Speed bankruptcy expert Garett Jones on how to cure “too big to fail.”
Last week I had a chance to interview Garett Jones, a professor of economics at George Mason University and the BB&T Professor for the Study of Capitalism at the Mercatus Center, on the pending financial regulation reform bills and the recent financial crisis.
Earlier this year Jones wrote a paper, published by Mercatus, that proposed an alternative to bailouts and the financial regulation bills for dealing with troubled banks: speed bankruptcy. The simplified idea behind speed bankruptcies is that failing banks would be subjected to procedures very similar to Chapter 11 bankruptcies, with shareholders getting wiped out and bondholders becoming the new shareholders. What would make these bankruptcies “speedy” is that the terms for this procedure would be written into the banks’ bonds, meaning that during a crisis the bonds would automatically convert to equity stakes in the bank once regulators decided that the bank had failed. The goal of such convertible bonds would be to remove uncertainty about regulators’ decision-making and prevent discretionary bailouts, and also to recapitalize endangered banks.
I asked Dr. Jones about the fallout from the bailouts of 2008, how to prevent bailouts in future financial crises, and the possibility of speed bankruptcies as an alternative to the current regulatory reform legislation’s “resolution authority” that would give federal regulators the ability to take over and wind down financial institutions in crises.
We now have financial regulation reform bills from the House and Senate. What are your general thoughts on the reform legislation?
I have to say, the resolution authority in the bill is not the worst thing I can imagine. I’m so used to politicians doing the worst thing I can imagine that this is a pleasant surprise. They’re getting about a third of what I think would make up a sound anti-bailout policy. They certainly have taken some steps in the right direction.
How well does this bill address the problem of banks being regarded as too big to fail?
I think the bill moderately reduces the problem of too big to fail. It doesn’t totally reduce the problem. Let me start off with what I think is the best part first.
The best part is the “funeral planning” provision that they’ve required in the bill — every few months, every big financial institution in the country is going to have to show the government its plans for how to dismantle it in the event of a financial crisis. So it’s a little bit like the bomb maker saying “here’s how to diffuse my bomb.” It’s a little bit like BP saying, “If we build this platform, and there’s a catastrophic collapse, here’s how we’ll cap the well.” Because banks are going to have to make these plans, and present them during nice calm economic times, I think that the government regulators will actually probably be willing to really say no to the banks, and say, “No, this isn’t a good enough plan. We’ll give you six months or a year to fix it, but if you haven’t given us a real plan for how to dismantle you if you go bankrupt, then we’re going to force you to shrink. We’re going to force you to sell off the weirdest, most difficult to bankrupt parts of your firm.”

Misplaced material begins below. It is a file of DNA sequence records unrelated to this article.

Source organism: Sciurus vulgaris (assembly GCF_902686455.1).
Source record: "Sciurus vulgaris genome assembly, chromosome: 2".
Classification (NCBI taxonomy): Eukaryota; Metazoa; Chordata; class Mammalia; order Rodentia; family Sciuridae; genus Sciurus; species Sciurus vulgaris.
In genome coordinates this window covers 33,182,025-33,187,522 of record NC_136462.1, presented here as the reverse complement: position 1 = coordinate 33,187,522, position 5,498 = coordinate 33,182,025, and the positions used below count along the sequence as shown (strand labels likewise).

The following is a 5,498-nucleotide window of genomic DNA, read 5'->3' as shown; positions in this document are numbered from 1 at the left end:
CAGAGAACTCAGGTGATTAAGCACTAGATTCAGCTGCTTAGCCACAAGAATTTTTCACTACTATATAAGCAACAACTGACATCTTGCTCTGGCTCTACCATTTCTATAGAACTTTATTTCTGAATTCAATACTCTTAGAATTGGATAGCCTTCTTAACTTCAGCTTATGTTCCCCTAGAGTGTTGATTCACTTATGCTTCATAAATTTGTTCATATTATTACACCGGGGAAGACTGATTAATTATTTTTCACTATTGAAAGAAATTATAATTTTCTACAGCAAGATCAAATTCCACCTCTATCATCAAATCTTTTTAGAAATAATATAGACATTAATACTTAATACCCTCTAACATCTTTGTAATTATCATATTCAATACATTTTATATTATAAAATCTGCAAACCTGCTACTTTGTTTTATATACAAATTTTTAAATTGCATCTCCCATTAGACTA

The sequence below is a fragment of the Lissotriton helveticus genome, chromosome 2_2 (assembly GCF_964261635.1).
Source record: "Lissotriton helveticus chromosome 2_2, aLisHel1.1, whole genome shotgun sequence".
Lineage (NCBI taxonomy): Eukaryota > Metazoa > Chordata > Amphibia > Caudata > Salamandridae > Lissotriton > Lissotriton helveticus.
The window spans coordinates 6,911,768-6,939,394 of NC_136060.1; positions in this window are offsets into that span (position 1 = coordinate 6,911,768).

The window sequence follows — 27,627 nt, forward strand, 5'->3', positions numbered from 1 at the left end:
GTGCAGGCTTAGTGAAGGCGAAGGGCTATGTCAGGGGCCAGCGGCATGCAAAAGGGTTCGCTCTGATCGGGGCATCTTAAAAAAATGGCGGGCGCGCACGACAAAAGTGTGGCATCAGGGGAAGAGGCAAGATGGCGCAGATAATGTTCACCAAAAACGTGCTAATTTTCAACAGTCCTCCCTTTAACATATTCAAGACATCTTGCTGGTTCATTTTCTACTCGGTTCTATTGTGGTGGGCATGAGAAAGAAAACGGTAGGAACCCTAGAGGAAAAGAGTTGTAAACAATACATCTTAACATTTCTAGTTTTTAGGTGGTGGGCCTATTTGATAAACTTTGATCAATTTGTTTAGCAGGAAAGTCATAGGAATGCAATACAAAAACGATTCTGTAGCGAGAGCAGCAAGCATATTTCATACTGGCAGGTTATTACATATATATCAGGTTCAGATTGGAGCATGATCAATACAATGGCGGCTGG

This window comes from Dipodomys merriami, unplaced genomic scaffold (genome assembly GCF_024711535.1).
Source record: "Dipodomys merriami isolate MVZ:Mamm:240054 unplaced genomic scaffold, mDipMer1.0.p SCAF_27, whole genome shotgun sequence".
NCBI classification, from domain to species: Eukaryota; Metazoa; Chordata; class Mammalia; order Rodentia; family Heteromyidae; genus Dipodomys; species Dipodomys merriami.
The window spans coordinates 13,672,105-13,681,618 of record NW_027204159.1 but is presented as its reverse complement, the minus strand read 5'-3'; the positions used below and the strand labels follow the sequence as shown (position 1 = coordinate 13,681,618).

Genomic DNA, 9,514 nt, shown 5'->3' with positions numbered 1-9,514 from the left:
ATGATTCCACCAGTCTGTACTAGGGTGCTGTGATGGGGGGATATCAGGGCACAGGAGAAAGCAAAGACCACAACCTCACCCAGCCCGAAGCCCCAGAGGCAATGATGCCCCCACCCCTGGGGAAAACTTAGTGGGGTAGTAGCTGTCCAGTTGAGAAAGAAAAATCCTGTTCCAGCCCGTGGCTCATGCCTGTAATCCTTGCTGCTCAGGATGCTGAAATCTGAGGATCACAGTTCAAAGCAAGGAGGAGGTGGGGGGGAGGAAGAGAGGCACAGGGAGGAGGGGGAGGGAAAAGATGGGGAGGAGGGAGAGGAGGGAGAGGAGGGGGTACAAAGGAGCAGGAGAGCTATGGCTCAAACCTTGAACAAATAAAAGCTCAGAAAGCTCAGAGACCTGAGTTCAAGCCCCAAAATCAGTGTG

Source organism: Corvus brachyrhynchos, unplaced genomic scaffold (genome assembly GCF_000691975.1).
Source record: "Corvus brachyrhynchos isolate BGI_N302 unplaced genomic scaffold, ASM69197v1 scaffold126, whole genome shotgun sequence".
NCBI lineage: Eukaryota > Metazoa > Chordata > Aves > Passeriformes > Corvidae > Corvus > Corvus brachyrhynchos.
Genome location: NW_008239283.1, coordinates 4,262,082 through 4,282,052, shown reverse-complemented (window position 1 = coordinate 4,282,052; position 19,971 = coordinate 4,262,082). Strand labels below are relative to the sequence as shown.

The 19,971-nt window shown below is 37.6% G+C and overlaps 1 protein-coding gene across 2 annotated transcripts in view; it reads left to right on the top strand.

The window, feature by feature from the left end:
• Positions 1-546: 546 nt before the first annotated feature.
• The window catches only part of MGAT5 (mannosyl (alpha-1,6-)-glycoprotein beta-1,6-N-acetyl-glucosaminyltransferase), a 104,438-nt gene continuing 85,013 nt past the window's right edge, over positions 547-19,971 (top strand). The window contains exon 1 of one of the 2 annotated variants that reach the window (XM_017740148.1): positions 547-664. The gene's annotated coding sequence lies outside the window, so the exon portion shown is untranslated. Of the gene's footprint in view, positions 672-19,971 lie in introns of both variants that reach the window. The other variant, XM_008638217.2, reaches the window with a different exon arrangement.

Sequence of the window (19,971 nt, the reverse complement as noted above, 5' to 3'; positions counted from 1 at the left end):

During a crisis, everyone’s in favor of a bailout. No matter what they say verbally, they’re still going to walk down to the floor of the Senate or the House and vote for a bailout. But during periods of calm we might be able to structure the big financial institutions so that we’ll have a better shot at preventing them from becoming un-bankruptable. So I think that’s a key strength of the plan.
Right now firms don’t have to do this at all. They can just do whatever they want to and they can create a web of financial networks that are so complicated that voters, regulators, and politicians are all terrified of the prospect of sending these firms to a bankruptcy judge, or the FDIC. I think that making plans during a period of calm is a little bit like making the plans for a house — planning the fire sprinklers or the fire escapes during a nice calm time rather than deciding in the middle of the fire, “OK, here’s how we’re going to get people out of the building.”
If banks make funeral plans in advance, does that make regulators at the Fed or one of the proposed new agencies redundant? Or do they still have discretion over whether banks get bailed out?
That’s a huge problem. The question is, they can spend a lot of time creating these plans, but when the crisis hits will they cave, will they get weak in the knees like Paulson and Bush did?
That’s really the big question. That’s why I think there have to be five or six different ways built into our political system to make sure we don’t dive back into bailouts. The funeral planning is one. I think the rest is a lot weaker… much, much weaker.
There is this resolution authority in the bill, which basically says that the government will have the authority to take over a big financial institution just as the FDIC does now, and in a way just as a bankruptcy judge takes over a firm when it goes bankrupt. So they’ll have that authority — the question is will they use it or will they get scared again like they did last time?
Personally, I think there’s nothing in that resolution authority that couldn’t have been hammered out in the two weeks it took to write the TARP. I don’t think it was outdated bank regulations that was keeping us from letting Citigroup fail. The absence of a resolution authority was not the big deal.
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